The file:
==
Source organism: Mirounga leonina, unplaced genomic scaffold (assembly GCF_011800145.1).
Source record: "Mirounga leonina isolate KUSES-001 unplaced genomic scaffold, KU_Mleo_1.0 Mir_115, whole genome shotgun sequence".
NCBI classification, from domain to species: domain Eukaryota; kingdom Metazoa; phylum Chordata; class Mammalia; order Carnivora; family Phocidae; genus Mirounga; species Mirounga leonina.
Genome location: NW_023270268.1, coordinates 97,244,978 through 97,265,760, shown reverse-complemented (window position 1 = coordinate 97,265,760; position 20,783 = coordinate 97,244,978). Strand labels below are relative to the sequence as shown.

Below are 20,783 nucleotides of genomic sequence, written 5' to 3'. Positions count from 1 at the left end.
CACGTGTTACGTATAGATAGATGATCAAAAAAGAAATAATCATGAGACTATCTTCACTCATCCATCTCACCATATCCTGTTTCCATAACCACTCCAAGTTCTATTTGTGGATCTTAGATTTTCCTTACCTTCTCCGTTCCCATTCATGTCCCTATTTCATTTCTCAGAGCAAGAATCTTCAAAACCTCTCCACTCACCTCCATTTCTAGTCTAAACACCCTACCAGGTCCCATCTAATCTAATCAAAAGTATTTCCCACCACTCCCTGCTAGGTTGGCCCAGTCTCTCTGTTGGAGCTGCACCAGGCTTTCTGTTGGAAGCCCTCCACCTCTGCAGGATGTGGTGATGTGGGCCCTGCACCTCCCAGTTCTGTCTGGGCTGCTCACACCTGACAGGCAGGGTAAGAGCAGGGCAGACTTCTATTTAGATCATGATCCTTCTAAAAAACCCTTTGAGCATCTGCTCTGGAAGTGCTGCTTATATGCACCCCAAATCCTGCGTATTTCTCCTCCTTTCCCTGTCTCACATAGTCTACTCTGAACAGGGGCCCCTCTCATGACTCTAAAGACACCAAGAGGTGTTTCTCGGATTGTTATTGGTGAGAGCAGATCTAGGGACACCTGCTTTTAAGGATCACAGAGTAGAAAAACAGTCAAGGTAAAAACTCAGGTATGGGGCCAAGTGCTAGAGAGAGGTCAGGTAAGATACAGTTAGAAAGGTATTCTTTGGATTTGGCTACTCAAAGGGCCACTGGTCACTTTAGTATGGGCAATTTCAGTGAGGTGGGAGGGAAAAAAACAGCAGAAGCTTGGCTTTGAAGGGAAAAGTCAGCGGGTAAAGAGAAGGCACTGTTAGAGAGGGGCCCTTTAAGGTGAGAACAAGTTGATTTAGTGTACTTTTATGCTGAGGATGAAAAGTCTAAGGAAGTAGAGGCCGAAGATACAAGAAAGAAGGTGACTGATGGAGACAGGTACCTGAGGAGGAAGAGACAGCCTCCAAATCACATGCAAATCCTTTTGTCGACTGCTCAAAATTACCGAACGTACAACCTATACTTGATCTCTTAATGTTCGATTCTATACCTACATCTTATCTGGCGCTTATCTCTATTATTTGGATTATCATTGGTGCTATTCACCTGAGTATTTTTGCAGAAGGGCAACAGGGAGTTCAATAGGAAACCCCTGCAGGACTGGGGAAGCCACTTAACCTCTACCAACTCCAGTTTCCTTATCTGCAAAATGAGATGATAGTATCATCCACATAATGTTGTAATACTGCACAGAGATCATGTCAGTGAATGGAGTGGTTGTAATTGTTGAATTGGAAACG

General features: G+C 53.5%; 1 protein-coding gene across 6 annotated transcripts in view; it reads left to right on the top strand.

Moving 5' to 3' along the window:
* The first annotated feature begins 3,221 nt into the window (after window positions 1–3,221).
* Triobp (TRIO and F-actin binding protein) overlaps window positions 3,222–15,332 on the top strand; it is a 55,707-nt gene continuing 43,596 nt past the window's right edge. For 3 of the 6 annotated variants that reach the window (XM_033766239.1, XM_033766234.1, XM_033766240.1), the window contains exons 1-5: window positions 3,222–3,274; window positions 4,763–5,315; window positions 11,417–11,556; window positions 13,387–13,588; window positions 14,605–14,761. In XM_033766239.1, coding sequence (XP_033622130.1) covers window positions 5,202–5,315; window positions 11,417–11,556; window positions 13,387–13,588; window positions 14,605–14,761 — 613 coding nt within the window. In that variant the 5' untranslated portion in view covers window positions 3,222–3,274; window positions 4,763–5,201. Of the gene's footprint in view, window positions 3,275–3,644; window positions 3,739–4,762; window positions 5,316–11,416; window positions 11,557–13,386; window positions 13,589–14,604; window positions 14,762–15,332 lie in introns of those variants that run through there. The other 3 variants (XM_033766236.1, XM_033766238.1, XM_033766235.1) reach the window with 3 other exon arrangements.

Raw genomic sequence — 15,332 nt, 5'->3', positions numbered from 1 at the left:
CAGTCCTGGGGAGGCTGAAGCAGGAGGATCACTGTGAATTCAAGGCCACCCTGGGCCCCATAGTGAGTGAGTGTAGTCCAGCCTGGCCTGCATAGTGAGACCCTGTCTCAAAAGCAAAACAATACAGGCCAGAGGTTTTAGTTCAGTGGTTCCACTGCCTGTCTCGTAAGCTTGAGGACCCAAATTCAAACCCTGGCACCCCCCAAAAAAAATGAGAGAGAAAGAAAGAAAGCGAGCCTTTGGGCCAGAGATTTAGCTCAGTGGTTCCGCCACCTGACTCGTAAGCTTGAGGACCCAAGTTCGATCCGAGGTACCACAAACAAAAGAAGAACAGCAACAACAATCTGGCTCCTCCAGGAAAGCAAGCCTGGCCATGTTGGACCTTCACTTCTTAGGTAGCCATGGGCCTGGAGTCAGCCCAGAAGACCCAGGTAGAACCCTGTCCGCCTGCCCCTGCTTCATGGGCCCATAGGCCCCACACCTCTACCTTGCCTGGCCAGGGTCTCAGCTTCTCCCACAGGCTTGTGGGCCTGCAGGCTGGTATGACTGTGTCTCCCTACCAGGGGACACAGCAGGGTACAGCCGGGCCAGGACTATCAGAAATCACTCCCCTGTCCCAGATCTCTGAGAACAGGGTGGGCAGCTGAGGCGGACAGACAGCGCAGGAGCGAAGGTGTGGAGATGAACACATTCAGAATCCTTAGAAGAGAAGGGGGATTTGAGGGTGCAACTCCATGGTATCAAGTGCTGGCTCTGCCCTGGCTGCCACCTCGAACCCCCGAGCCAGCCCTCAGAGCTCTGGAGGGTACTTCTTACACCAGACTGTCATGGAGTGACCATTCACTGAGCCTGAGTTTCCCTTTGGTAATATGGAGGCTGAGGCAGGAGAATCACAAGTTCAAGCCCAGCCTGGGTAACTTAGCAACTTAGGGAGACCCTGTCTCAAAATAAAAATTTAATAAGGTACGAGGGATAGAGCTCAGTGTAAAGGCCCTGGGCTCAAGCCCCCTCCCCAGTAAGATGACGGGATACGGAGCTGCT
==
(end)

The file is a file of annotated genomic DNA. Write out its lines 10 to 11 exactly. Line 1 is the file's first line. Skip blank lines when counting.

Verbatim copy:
* Triobp (TRIO and F-actin binding protein) overlaps window positions 3,222–15,332 on the top strand; it is a 55,707-nt gene continuing 43,596 nt past the window's right edge. For 3 of the 6 annotated variants that reach the window (XM_033766239.1, XM_033766234.1, XM_033766240.1), the window contains exons 1-5: window positions 3,222–3,274; window positions 4,763–5,315; window positions 11,417–11,556; window positions 13,387–13,588; window positions 14,605–14,761. In XM_033766239.1, coding sequence (XP_033622130.1) covers window positions 5,202–5,315; window positions 11,417–11,556; window positions 13,387–13,588; window positions 14,605–14,761 — 613 coding nt within the window. In that variant the 5' untranslated portion in view covers window positions 3,222–3,274; window positions 4,763–5,201. Of the gene's footprint in view, window positions 3,275–3,644; window positions 3,739–4,762; window positions 5,316–11,416; window positions 11,557–13,386; window positions 13,589–14,604; window positions 14,762–15,332 lie in introns of those variants that run through there. The other 3 variants (XM_033766236.1, XM_033766238.1, XM_033766235.1) reach the window with 3 other exon arrangements.

Raw genomic sequence — 15,332 nt, 5'->3', positions numbered from 1 at the left: